Constitutional LawConstitutional Values, Principles and Policies in Kenya and Africa – Chapter 3

The Constitution of Kenya is the organizing principle, rules, values, principles, and political cultures that undergird on popular sovereignty, nationhood, and statehood which we have discussed in Chapter 1 and 2 of this CODRALKA 1. Constitutional values and principles provide a firm foundation for the governance of economic resources, political powers, and liberty as well as social-cultural or identity politics. These then constitute Constitutional sociology, political economy, and cultural politics of Kenya and the relevant African states under study including Uganda, Tanzania, Nigeria, Ghana, Cameroon, Ivory Coast, Senegal and South Africa.

We adopt an Afro-Kenyanist theory methodology and praxis in integrating rules, ethics, ethos, values, and principles into constitutional democracy to advance individual and group liberties as well as nationhood. These include national ethos, mutual social responsibility, inclusivity, shared prosperity, public participation and anti-corruption.

Some of these were considered in the reports, debates, proposals and litigation on the Building Bridges Initiative (BBI) and form the substance of the Constitution of Kenya (Amendment) Bill, 2020, and related progressive constitutional reforms debates.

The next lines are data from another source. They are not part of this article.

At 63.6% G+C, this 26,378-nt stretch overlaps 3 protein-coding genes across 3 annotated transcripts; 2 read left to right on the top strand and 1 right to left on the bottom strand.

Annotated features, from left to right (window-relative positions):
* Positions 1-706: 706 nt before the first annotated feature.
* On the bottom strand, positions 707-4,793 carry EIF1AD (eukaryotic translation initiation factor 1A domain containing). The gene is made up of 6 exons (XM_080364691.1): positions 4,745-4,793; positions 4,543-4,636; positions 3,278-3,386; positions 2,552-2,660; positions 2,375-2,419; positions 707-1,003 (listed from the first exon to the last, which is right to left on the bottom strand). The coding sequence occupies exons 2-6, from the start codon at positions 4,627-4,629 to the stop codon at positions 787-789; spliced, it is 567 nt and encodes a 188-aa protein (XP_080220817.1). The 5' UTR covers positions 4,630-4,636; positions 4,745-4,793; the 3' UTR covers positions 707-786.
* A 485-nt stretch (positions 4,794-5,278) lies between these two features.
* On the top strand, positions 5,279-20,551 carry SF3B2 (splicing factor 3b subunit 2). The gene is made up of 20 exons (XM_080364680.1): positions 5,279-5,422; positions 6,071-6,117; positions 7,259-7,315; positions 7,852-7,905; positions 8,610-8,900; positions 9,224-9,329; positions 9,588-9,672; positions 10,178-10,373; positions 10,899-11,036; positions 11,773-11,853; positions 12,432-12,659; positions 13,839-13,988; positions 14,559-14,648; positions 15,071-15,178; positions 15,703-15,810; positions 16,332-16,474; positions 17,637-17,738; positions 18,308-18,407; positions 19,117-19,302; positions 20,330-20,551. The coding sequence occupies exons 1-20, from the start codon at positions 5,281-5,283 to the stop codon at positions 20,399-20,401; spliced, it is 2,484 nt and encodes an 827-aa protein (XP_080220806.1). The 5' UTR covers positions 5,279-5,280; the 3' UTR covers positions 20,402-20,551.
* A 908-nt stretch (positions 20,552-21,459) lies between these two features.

Constitutional values and structure find expression and are enhanced through agency and structure. And some of the values and principles actually constitute structure to the extent that they have become national or institutional norms or culture.5 The Constitution of Kenya, 2010 provides for national values and principles of governance under numerous articles and Chapters. These includes Article 10 on national values and principles of governance; Chapter 6 on leadership and integrity; Article 201 on values and principles of public finance; Article 232 on values and principles of public service; and other specific Chapter and articles.6These bind all state organs, state officers,
public officers and all persons in at least three (3) contexts.

To read the full chapter, download the PDF here.

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